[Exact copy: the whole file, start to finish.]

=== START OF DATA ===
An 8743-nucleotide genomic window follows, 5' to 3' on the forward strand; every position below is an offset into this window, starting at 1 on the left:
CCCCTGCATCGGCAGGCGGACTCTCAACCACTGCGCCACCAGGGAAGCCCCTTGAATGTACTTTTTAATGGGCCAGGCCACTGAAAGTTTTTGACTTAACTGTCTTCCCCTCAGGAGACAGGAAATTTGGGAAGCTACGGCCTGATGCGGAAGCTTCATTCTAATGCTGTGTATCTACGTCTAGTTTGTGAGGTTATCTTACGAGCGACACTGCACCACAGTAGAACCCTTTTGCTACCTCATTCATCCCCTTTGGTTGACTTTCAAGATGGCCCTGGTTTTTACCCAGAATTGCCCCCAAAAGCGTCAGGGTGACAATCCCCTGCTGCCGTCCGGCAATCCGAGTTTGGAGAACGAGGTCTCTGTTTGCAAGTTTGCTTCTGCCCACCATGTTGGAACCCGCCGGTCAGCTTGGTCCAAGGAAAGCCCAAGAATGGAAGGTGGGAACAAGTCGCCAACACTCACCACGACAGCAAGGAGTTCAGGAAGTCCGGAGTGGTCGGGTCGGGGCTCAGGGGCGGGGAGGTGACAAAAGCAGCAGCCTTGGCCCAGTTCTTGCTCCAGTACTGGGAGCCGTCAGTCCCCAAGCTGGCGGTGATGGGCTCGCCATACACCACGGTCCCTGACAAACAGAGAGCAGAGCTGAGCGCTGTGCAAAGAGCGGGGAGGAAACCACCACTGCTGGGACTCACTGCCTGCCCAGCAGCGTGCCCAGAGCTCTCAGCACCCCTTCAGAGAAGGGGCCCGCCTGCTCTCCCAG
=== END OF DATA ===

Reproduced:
An 8743-nucleotide genomic window follows, 5' to 3' on the forward strand; every position below is an offset into this window, starting at 1 on the left:
CCCCTGCATCGGCAGGCGGACTCTCAACCACTGCGCCACCAGGGAAGCCCCTTGAATGTACTTTTTAATGGGCCAGGCCACTGAAAGTTTTTGACTTAACTGTCTTCCCCTCAGGAGACAGGAAATTTGGGAAGCTACGGCCTGATGCGGAAGCTTCATTCTAATGCTGTGTATCTACGTCTAGTTTGTGAGGTTATCTTACGAGCGACACTGCACCACAGTAGAACCCTTTTGCTACCTCATTCATCCCCTTTGGTTGACTTTCAAGATGGCCCTGGTTTTTACCCAGAATTGCCCCCAAAAGCGTCAGGGTGACAATCCCCTGCTGCCGTCCGGCAATCCGAGTTTGGAGAACGAGGTCTCTGTTTGCAAGTTTGCTTCTGCCCACCATGTTGGAACCCGCCGGTCAGCTTGGTCCAAGGAAAGCCCAAGAATGGAAGGTGGGAACAAGTCGCCAACACTCACCACGACAGCAAGGAGTTCAGGAAGTCCGGAGTGGTCGGGTCGGGGCTCAGGGGCGGGGAGGTGACAAAAGCAGCAGCCTTGGCCCAGTTCTTGCTCCAGTACTGGGAGCCGTCAGTCCCCAAGCTGGCGGTGATGGGCTCGCCATACACCACGGTCCCTGACAAACAGAGAGCAGAGCTGAGCGCTGTGCAAAGAGCGGGGAGGAAACCACCACTGCTGGGACTCACTGCCTGCCCAGCAGCGTGCCCAGAGCTCTCAGCACCCCTTCAGAGAAGGGGCCCGCCTGCTCTCCCAG